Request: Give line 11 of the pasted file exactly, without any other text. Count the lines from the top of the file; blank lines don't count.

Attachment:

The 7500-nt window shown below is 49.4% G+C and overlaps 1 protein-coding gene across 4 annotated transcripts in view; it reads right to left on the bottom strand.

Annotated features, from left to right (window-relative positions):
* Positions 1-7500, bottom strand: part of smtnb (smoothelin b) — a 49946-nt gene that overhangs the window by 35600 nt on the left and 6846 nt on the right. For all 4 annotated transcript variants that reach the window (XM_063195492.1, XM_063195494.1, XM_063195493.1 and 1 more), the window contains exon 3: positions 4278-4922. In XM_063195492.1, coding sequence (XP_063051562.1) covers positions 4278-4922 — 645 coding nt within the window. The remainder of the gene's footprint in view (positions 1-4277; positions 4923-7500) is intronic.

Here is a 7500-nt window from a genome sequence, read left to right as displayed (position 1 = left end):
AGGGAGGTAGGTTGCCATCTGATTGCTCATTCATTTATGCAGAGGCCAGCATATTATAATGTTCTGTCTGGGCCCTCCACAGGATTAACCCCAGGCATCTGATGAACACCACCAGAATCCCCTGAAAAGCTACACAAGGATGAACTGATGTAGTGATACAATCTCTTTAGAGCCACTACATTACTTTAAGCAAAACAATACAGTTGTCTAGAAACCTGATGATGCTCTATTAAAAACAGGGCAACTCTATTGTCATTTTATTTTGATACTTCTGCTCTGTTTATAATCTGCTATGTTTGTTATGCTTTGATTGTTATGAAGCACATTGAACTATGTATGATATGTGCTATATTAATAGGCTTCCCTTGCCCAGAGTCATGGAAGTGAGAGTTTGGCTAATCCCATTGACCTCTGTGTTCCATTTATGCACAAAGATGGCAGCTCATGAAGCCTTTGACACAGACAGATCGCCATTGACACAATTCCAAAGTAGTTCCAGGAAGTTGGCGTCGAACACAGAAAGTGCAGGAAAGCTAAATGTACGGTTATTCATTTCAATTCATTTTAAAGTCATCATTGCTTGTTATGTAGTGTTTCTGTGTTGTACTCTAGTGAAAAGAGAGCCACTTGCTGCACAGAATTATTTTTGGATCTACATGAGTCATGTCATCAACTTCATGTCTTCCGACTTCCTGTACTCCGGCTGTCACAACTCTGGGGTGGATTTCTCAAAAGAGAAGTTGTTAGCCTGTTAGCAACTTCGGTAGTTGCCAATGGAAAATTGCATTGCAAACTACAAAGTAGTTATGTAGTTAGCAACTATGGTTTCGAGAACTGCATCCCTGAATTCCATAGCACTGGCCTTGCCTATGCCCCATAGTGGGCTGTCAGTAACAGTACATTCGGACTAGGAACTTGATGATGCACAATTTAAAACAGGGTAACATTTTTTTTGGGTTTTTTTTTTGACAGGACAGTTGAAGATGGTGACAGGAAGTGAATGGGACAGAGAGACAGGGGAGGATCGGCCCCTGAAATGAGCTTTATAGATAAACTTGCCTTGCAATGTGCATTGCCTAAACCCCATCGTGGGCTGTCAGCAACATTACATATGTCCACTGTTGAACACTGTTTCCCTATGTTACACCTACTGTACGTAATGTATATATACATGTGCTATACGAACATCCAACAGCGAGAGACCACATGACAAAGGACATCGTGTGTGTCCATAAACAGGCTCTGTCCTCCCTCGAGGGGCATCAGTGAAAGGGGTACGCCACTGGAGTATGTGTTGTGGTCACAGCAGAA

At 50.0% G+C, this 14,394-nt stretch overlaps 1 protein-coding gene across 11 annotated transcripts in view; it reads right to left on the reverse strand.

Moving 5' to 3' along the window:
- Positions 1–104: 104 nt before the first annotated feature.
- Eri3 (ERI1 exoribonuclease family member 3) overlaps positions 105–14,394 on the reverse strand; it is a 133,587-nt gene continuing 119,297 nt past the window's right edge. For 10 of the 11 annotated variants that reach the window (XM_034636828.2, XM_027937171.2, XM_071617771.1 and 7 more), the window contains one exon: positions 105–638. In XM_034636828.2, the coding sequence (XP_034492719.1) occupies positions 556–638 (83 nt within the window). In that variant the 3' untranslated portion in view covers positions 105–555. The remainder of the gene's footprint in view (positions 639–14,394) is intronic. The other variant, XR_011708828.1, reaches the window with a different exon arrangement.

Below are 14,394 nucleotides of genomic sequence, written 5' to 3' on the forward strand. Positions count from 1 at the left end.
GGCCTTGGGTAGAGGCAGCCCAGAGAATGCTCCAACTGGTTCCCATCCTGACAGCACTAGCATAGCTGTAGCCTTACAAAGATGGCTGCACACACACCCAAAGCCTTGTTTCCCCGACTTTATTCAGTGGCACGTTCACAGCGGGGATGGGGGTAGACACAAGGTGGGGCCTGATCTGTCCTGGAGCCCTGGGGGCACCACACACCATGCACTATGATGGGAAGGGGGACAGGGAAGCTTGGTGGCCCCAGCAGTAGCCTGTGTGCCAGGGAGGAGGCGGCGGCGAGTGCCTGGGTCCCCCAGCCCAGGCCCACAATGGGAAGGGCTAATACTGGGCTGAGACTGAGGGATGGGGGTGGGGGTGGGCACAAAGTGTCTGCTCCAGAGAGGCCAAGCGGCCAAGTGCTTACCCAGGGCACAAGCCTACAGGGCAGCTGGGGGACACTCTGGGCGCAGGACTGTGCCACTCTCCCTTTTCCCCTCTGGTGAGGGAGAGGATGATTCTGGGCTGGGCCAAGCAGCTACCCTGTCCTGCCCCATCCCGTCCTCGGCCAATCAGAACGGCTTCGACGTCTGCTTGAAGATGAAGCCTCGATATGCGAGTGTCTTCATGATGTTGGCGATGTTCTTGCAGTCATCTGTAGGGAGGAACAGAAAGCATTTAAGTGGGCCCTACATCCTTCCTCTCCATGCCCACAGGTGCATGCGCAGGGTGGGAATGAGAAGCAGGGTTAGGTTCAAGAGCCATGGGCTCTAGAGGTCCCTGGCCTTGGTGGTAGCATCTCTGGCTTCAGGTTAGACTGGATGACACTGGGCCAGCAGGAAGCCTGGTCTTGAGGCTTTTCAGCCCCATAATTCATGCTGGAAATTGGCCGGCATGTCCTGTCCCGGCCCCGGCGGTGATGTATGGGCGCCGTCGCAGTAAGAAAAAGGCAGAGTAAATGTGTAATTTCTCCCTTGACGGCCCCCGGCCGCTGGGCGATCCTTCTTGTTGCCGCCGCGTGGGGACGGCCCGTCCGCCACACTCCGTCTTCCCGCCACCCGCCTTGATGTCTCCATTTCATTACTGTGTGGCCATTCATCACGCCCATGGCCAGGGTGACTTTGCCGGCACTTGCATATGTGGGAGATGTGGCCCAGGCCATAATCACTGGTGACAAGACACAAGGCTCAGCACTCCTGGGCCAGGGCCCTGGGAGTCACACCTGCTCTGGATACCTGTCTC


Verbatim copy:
GGCCTTGGGTAGAGGCAGCCCAGAGAATGCTCCAACTGGTTCCCATCCTGACAGCACTAGCATAGCTGTAGCCTTACAAAGATGGCTGCACACACACCCAAAGCCTTGTTTCCCCGACTTTATTCAGTGGCACGTTCACAGCGGGGATGGGGGTAGACACAAGGTGGGGCCTGATCTGTCCTGGAGCCCTGGGGGCACCACACACCATGCACTATGATGGGAAGGGGGACAGGGAAGCTTGGTGGCCCCAGCAGTAGCCTGTGTGCCAGGGAGGAGGCGGCGGCGAGTGCCTGGGTCCCCCAGCCCAGGCCCACAATGGGAAGGGCTAATACTGGGCTGAGACTGAGGGATGGGGGTGGGGGTGGGCACAAAGTGTCTGCTCCAGAGAGGCCAAGCGGCCAAGTGCTTACCCAGGGCACAAGCCTACAGGGCAGCTGGGGGACACTCTGGGCGCAGGACTGTGCCACTCTCCCTTTTCCCCTCTGGTGAGGGAGAGGATGATTCTGGGCTGGGCCAAGCAGCTACCCTGTCCTGCCCCATCCCGTCCTCGGCCAATCAGAACGGCTTCGACGTCTGCTTGAAGATGAAGCCTCGATATGCGAGTGTCTTCATGATGTTGGCGATGTTCTTGCAGTCATCTGTAGGGAGGAACAGAAAGCATTTAAGTGGGCCCTACATCCTTCCTCTCCATGCCCACAGGTGCATGCGCAGGGTGGGAATGAGAAGCAGGGTTAGGTTCAAGAGCCATGGGCTCTAGAGGTCCCTGGCCTTGGTGGTAGCATCTCTGGCTTCAGGTTAGACTGGATGACACTGGGCCAGCAGGAAGCCTGGTCTTGAGGCTTTTCAGCCCCATAATTCATGCTGGAAATTGGCCGGCATGTCCTGTCCCGGCCCCGGCGGTGATGTATGGGCGCCGTCGCAGTAAGAAAAAGGCAGAGTAAATGTGTAATTTCTCCCTTGACGGCCCCCGGCCGCTGGGCGATCCTTCTTGTTGCCGCCGCGTGGGGACGGCCCGTCCGCCACACTCCGTCTTCCCGCCACCCGCCTTGATGTCTCCATTTCATTACTGTGTGGCCATTCATCACGCCCATGGCCAGGGTGACTTTGCCGGCACTTGCATATGTGGGAGATGTGGCCCAGGCCATAATCACTGGTGACAAGACACAAGGCTCAGCACTCCTGGGCCAGGGCCCTGGGAGTCACACCTGCTCTGGATACCTGTCTC